In front, an ARM610 (33MHz) processor and support circuitry on a RiscPC
The RiscPC can accept two processors, the card behind the ARM being an
also clocked at 33MHz. Note the incredible size difference between the
On the left, an ARM710 processor card with a British 10 pence coin to give you an
idea of size.
On the right, the original series 80486 co-processor.
It gets rather hot, but not hot enough to require a heatsink or fan.
The ARM, on the other hand, gets most of its heat simply by being near the 486!
The other big chip on the co-processor card is the ASIC, a device to munge the 80486 I/O into
something that can interface with the ARM processor bus.
80x86 assembler for Pentium™, Celeron™ etc processors...
If a search engine brought you here, and you are looking for x86 assembler, then you are VERY
much in the wrong place!
Instead, you may find this resource useful .....
The documents here relate to the low-power high-performance ARM
processors used in PDAs, mobile phones, laser printers, Gameboy Advance, and of course the RISC
OS computer range (formerly made by Acorn Computers, Cambridge, UK).
A lot of the detail relates to programming the ARM within the RISC OS environment, but it should
also serve as a general resource for those programming the ARM under any system. Please note,
however, that the 'Thumb' instruction set is not (yet) described.
This information is over two decades old - that means that a lot of it relates to ARM assembler as it exists in a 26 bit world (that means, the original combined PC+PSR, with the processor addressing a maximum of 64MB). There are some notes to different behaviour in a 32 bit world (separate PC and CPSR/SPSR). Much of the rest of the instruction set is identical.
There is no coverage for AArch64, at all.
It's an entirely different thing, and frankly loses a lot of what made the ARM great... but then these days people don't write assembler, compilers do...
There are no 'new!' markers here,
so be sure to read this to see what's new.
The instruction set
The ARM processor
The BASIC assembler
Can't find what you're after?
- Example 8: Rebound
Demonstrates a stand-alone program, and floating point maths.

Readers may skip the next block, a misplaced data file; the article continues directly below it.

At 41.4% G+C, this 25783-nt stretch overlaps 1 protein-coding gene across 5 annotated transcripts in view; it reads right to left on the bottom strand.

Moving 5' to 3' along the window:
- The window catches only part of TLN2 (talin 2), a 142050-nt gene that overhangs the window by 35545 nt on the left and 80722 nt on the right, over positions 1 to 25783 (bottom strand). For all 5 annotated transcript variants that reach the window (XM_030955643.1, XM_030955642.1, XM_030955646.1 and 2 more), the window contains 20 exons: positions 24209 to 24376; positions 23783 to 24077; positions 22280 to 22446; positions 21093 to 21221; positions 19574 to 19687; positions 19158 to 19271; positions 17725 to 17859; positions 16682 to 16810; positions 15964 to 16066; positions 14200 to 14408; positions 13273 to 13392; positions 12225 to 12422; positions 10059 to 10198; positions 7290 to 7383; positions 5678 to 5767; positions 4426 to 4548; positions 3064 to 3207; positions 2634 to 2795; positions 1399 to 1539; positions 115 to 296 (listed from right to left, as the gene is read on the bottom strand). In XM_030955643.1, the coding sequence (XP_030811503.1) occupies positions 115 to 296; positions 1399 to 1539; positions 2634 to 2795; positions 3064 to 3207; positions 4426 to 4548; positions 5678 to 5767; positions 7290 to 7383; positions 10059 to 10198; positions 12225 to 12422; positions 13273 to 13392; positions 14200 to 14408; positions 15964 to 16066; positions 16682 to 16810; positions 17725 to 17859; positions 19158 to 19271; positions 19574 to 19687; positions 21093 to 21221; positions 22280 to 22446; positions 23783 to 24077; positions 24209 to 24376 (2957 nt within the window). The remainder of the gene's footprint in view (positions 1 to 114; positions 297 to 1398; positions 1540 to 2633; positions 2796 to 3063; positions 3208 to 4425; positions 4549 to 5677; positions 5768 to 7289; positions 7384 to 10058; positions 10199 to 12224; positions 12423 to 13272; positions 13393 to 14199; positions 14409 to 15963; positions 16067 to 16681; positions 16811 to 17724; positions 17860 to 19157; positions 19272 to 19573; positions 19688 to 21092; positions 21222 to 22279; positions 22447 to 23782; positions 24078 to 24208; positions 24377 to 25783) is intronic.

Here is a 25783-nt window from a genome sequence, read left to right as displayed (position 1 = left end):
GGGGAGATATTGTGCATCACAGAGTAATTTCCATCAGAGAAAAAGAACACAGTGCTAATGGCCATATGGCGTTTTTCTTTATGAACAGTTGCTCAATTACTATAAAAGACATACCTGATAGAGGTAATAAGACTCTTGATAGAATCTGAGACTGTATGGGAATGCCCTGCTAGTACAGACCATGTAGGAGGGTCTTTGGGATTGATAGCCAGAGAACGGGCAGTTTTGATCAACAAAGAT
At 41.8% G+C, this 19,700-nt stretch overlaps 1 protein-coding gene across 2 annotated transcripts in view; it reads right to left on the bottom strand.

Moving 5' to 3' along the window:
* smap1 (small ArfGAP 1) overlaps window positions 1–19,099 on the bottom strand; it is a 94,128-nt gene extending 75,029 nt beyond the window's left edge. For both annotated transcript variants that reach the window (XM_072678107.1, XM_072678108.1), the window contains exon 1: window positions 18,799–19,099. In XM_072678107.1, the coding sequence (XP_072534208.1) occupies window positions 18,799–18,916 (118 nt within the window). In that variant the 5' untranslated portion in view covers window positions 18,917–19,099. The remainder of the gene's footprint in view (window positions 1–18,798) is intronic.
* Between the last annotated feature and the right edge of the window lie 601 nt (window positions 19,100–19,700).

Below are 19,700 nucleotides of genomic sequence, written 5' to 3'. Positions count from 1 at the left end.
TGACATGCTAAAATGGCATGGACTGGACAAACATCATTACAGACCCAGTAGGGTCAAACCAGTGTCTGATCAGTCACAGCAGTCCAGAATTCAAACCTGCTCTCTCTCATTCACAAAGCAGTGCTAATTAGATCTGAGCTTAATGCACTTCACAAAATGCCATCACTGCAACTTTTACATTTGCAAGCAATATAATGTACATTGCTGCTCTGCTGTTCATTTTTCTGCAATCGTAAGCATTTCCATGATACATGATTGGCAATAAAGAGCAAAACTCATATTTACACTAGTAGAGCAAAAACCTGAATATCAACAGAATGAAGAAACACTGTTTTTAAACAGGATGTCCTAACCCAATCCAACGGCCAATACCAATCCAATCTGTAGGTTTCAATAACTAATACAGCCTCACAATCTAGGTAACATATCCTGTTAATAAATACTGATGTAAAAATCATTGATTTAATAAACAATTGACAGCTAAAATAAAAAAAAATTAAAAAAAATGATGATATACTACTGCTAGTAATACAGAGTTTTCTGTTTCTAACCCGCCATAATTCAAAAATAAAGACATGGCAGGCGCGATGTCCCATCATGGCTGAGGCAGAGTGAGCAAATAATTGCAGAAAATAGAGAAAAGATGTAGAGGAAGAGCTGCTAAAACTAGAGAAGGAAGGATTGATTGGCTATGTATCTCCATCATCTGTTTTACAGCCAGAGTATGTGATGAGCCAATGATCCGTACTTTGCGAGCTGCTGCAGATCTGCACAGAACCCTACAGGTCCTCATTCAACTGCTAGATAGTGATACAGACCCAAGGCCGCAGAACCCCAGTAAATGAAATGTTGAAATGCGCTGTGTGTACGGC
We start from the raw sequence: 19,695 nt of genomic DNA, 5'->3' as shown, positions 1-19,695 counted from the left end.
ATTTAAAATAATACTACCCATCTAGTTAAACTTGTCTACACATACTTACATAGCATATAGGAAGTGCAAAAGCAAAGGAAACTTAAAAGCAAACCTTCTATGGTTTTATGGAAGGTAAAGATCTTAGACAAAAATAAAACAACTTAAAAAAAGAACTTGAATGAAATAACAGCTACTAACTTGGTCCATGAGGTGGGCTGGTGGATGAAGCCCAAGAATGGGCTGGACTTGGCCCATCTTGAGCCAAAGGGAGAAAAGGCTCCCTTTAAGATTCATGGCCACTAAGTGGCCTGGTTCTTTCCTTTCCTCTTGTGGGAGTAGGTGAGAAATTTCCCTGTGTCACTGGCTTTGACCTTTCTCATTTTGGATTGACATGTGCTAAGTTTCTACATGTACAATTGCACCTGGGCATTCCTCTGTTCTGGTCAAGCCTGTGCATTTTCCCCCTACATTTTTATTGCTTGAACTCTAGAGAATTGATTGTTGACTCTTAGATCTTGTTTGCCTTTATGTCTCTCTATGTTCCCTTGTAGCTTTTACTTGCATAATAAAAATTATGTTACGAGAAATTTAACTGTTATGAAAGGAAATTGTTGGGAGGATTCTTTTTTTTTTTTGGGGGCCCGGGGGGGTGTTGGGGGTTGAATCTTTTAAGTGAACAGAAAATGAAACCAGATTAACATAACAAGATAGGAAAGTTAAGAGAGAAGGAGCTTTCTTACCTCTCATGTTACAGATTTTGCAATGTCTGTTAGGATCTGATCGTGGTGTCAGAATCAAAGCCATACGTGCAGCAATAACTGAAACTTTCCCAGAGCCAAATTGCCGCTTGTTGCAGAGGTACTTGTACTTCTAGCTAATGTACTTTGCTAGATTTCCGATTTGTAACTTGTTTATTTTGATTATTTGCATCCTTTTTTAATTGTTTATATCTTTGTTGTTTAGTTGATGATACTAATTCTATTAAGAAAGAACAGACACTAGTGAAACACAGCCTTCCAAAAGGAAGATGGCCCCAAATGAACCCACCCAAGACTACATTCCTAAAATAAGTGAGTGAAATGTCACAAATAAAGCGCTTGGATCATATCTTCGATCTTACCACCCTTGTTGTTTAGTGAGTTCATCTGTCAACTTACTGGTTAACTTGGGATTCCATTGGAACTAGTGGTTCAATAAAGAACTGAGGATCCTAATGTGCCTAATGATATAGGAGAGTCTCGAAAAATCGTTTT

- Example 9: lowercase()
...Rewriting a commonly-used C function.
More interworking assembler and C.
(requires objasm v2.00, link v4.00, and cc v4.00 (or later))
- Example 101: Webite
...what better example than a web browser!
(well, sources for RISC OS would be nice - but... I'm sure!)
- My new computer!
I bought a programmer's RiscPC from CJE Micro's RISC OS Programmer's Initiative.
This is what I thought (in January 2001).
- The Bush Internet box IBX-100
As the Bush box information is in /assembler/resources/, this lead some people to
figure that this is part of my assembler section. It isn't actually... But here's a link in
case you came here looking for it.
The reason why the pages are in with the assembler stuff is long and tedious. Don't ask.
If the downloads don't work...
IMPORTANT The archives are now in Zip Deflate format. Early versions of Spark and
PKUnZip may have difficulty in extracting these files. However SparkFS, SparkPlug (see link
below) and WinZip should handle them without problem.
This change has been brought around by the fact that several non-RISC OS users wished to view the
documents, there were difficulties with viewing the HTML directly from the archive (this works
fine with SparkFS), and Zip deflate compresses better than the Spark format (429K rather than
- Download SparkPlug v2.25 (84K) (by David Pilling)
To use this software:
A suggested alternative is to copy the splug/basic application into RAMdisc, type
- Set the filetype of the downloaded file to BASIC (&FFB), if it is not already.
- Change the current directory to where you would like SparkPlug to be written to. You
can skip this step if it is fine to temporarily write to the root of the currently
- Double-click on the file to begin extraction.
*RAM (to select RAMdisc), then decompress to there, and finally to drag the
decompressed application to where you'd like it to be. You'll need a RAMdisc of at least
Like the rest of heyrick.co.uk, this section was written entirely by hand with !Edit (a
fairly basic file editor); originally on a 4Mb A5000, latterly on a 32Mb RiscPC 710. No
specialised site development tools were used, and don't hold your breath waiting for fancy flash
introductions and whizzy Java front-ends. It ain't gonna happen. The content rules. Anything else
is only going to obscure the bigger picture. The top titles are in a purpley colour. That, and a
few pictures of sexy hardware, are about as fancy as it gets.
The HeyRick assembler site has had approximately 1195287 'hits' since Wednesday, 2nd August 2000.
Last updated print(date("jS F Y", getlastmod())) ?>.
http://www.heyrick.co.uk/assembler/ has a PICS rating to assure users, parents, and
educators that this is informational content on ARM programming, and not a haven for undesirable
If you have any queries or comments regarding the rating of this area, please email me.
If you have any comments on the PICS system in general, please visit the ICRA.
Copyright © 1999-2004 Richard Murray - for more information, please read the
Return to main index
Copyright © 2004-2008 Rick Murray